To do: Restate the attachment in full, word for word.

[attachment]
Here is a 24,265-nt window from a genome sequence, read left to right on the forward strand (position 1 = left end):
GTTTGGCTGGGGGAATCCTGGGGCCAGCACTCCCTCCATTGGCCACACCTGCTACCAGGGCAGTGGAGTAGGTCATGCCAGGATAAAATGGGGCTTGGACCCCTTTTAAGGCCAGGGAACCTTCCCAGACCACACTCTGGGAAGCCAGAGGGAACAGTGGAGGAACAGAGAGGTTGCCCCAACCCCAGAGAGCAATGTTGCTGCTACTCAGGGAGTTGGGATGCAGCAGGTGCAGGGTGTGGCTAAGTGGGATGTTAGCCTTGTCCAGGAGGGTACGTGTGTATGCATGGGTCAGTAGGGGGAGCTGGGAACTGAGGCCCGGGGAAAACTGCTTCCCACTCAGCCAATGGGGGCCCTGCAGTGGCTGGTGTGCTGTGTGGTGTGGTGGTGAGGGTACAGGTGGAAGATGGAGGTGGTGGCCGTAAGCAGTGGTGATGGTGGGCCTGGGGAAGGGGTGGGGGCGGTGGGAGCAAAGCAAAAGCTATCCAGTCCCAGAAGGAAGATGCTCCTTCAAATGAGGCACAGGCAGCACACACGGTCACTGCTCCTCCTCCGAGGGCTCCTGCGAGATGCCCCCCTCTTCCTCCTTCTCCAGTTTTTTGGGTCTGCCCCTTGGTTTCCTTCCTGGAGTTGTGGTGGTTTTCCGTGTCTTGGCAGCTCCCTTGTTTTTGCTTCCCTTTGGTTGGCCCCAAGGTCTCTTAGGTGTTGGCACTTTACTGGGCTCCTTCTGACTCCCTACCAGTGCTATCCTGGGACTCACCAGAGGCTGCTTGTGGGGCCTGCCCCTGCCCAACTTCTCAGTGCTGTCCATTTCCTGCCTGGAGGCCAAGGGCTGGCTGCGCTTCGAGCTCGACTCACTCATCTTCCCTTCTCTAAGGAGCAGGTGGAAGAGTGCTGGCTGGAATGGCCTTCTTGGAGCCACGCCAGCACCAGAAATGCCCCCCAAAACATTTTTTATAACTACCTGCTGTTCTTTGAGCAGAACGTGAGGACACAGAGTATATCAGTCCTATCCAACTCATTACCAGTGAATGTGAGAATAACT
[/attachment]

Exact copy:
Here is a 24,265-nt window from a genome sequence, read left to right on the forward strand (position 1 = left end):
GTTTGGCTGGGGGAATCCTGGGGCCAGCACTCCCTCCATTGGCCACACCTGCTACCAGGGCAGTGGAGTAGGTCATGCCAGGATAAAATGGGGCTTGGACCCCTTTTAAGGCCAGGGAACCTTCCCAGACCACACTCTGGGAAGCCAGAGGGAACAGTGGAGGAACAGAGAGGTTGCCCCAACCCCAGAGAGCAATGTTGCTGCTACTCAGGGAGTTGGGATGCAGCAGGTGCAGGGTGTGGCTAAGTGGGATGTTAGCCTTGTCCAGGAGGGTACGTGTGTATGCATGGGTCAGTAGGGGGAGCTGGGAACTGAGGCCCGGGGAAAACTGCTTCCCACTCAGCCAATGGGGGCCCTGCAGTGGCTGGTGTGCTGTGTGGTGTGGTGGTGAGGGTACAGGTGGAAGATGGAGGTGGTGGCCGTAAGCAGTGGTGATGGTGGGCCTGGGGAAGGGGTGGGGGCGGTGGGAGCAAAGCAAAAGCTATCCAGTCCCAGAAGGAAGATGCTCCTTCAAATGAGGCACAGGCAGCACACACGGTCACTGCTCCTCCTCCGAGGGCTCCTGCGAGATGCCCCCCTCTTCCTCCTTCTCCAGTTTTTTGGGTCTGCCCCTTGGTTTCCTTCCTGGAGTTGTGGTGGTTTTCCGTGTCTTGGCAGCTCCCTTGTTTTTGCTTCCCTTTGGTTGGCCCCAAGGTCTCTTAGGTGTTGGCACTTTACTGGGCTCCTTCTGACTCCCTACCAGTGCTATCCTGGGACTCACCAGAGGCTGCTTGTGGGGCCTGCCCCTGCCCAACTTCTCAGTGCTGTCCATTTCCTGCCTGGAGGCCAAGGGCTGGCTGCGCTTCGAGCTCGACTCACTCATCTTCCCTTCTCTAAGGAGCAGGTGGAAGAGTGCTGGCTGGAATGGCCTTCTTGGAGCCACGCCAGCACCAGAAATGCCCCCCAAAACATTTTTTATAACTACCTGCTGTTCTTTGAGCAGAACGTGAGGACACAGAGTATATCAGTCCTATCCAACTCATTACCAGTGAATGTGAGAATAACT